A regional transport service in central Queensland has opted to switch its fleet of diesel-powered buses to hydrogen fuel cell electric ones in a move it says is an Australian-first for a private company.

Each year, the 120 buses in Emerald Coaches’ fleet consumed more than a million litres of fuel and produced 3,100 tonnes of greenhouse gas emissions.

In response, the family-owned company has set a net zero emissions target by 2040, which is 10 years ahead of the federal government’s current commitment.

Company director Michael Baulch said while it was “the right thing to do”, it was also a smart business decision.

“We think [diesel buses] are going to become obsolete and we think it’s important that we lead the way in this transition,” Mr Baulch said.

A man and woman on a dusty road with a bus in the background
Emerald Coaches is the largest provider of school bus services in Queensland’s Central Highlands.(Supplied: Emerald Coaches)

“Our hydrogen fuel cell electric buses will have roughly the same range [as a diesel bus], it’ll take about 10 minutes to fuel a bus, and it’ll have about 800 kilometres in range.”

“We already find it difficult to attract mechanics and people to work on these vehicles. I’m just not sure how many skilled tradesmen we’re going to have to be servicing the diesel vehicles in 15 years’ time.”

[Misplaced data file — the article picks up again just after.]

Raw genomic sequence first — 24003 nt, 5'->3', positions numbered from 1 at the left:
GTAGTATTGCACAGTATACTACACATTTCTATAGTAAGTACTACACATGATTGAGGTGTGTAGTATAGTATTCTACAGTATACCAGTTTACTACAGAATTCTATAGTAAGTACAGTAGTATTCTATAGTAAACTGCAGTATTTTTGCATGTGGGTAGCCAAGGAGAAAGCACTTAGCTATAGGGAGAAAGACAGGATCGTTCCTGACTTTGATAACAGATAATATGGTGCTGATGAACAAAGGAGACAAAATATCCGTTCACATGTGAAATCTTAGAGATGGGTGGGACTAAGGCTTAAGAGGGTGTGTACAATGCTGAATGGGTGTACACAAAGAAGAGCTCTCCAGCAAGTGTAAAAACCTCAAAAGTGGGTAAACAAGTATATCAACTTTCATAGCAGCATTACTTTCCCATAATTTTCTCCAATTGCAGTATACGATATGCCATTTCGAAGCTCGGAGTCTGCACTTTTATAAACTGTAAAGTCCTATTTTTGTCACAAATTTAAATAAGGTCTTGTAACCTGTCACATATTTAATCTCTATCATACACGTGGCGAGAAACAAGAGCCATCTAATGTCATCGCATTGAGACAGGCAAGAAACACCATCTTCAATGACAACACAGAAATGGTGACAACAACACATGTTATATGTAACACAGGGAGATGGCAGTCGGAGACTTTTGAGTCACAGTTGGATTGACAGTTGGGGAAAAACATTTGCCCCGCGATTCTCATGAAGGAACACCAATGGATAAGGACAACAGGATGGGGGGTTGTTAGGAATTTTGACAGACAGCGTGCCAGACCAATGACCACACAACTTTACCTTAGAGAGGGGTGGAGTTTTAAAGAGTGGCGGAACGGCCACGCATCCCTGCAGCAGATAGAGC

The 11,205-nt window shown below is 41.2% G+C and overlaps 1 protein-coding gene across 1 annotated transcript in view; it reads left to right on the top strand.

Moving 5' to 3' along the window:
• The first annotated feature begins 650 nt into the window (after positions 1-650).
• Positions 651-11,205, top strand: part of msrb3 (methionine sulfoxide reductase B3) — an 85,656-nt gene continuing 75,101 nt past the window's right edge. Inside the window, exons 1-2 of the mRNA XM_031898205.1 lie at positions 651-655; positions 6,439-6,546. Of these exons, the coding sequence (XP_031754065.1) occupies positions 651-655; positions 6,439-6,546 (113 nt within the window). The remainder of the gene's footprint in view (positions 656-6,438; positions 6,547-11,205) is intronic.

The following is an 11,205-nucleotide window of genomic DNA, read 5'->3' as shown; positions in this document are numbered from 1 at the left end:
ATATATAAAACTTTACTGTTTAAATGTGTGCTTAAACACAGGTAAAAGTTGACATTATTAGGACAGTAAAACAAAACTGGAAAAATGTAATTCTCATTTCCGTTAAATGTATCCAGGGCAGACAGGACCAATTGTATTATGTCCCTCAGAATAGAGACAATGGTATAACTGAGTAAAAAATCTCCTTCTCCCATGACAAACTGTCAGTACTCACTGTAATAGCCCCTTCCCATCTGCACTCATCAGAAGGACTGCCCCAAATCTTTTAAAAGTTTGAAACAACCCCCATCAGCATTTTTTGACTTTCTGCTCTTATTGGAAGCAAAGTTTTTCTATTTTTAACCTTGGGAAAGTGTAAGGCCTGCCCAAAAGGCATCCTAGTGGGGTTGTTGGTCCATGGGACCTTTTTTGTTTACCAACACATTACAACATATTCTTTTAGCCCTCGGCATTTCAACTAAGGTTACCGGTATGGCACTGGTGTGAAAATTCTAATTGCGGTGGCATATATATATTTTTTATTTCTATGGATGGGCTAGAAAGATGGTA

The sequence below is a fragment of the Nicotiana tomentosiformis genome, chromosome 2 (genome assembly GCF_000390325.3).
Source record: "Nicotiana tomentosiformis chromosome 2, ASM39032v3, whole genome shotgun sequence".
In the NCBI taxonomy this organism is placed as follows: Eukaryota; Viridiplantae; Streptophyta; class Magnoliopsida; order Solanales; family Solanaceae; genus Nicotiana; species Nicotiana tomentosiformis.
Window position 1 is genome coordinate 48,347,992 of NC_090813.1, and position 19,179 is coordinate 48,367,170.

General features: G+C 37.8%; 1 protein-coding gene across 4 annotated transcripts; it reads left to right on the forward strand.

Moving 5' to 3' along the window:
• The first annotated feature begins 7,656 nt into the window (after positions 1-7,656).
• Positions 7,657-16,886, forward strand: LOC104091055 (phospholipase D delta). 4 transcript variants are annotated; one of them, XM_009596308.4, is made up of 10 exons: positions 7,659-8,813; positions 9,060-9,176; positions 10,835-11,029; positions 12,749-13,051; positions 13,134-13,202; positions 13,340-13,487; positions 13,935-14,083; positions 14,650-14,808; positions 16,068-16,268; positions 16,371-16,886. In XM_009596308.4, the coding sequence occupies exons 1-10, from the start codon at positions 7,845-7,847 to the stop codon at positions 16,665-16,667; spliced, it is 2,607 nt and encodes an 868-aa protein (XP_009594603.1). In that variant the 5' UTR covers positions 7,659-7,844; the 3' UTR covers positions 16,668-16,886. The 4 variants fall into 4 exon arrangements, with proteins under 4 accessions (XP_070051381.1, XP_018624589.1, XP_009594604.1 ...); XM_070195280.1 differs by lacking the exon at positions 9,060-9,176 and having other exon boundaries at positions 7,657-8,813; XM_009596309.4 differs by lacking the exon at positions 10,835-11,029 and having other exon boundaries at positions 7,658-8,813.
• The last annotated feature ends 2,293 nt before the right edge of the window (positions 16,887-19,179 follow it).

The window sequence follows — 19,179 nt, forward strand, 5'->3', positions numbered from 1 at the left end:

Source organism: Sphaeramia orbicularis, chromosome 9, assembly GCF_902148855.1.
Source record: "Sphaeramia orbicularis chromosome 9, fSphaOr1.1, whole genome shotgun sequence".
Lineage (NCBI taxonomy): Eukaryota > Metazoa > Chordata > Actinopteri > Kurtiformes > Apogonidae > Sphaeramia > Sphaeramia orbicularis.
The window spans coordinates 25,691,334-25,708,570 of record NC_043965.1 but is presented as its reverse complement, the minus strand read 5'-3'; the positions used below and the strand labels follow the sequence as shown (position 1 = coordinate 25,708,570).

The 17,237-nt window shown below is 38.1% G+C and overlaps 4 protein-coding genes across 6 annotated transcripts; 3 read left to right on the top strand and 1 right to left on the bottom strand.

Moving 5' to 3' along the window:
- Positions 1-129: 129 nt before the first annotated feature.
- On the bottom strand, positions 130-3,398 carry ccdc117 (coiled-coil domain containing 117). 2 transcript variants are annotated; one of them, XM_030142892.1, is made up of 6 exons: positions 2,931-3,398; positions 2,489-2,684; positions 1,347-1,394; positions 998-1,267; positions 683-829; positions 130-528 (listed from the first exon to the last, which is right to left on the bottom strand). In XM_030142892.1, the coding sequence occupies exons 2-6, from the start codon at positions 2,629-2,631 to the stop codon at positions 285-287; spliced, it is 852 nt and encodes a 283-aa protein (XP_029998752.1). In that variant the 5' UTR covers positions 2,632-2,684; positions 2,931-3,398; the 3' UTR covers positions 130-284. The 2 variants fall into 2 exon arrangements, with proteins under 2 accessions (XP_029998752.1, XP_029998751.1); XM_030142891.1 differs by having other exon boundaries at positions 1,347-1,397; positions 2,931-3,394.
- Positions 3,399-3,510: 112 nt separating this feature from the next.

Battery versus hydrogen

Mr Baulch said when considering net zero options, the choice was between battery electric or hydrogen fuel cell electric.

There are some limiting factors in terms of battery electric vehicles that have led us to this,” he said.

“Part of that is the infrastructure cost to be able to get enough energy into our depot to be able to charge 60 vehicles at any one time in the Emerald area.”

The hydrogen option offered better fuel security and range, and allowed the company to produce its own hydrogen.

In the future, green hydrogen fuel will be produced at its depot in Emerald, 270 kilometres west of Rockhampton, with rainwater captured onsite with a renewable-powered electrolyser.

Sustainable businesses more competitive

Alex Zafiriadis from the Chamber of Commerce and Industry Queensland said businesses that adopt sustainable or carbon-neutral practices are becoming more resilient, competitive and economical.

“We’re seeing that [businesses are turning to sustainability] increasingly, but we’d like to see a whole lot more to be honest,” Mr Zafiriadis said.

“It really comes down to businesses being able to adopt sustainable business practices as an operational priority.

A drone shot of land, with a couple large sheds and buses lined up.
Green hydrogen fuel will be produced at the Emerald Coaches depot by using rainwater with a renewable-powered electrolyser.(Supplied: Emerald Coaches)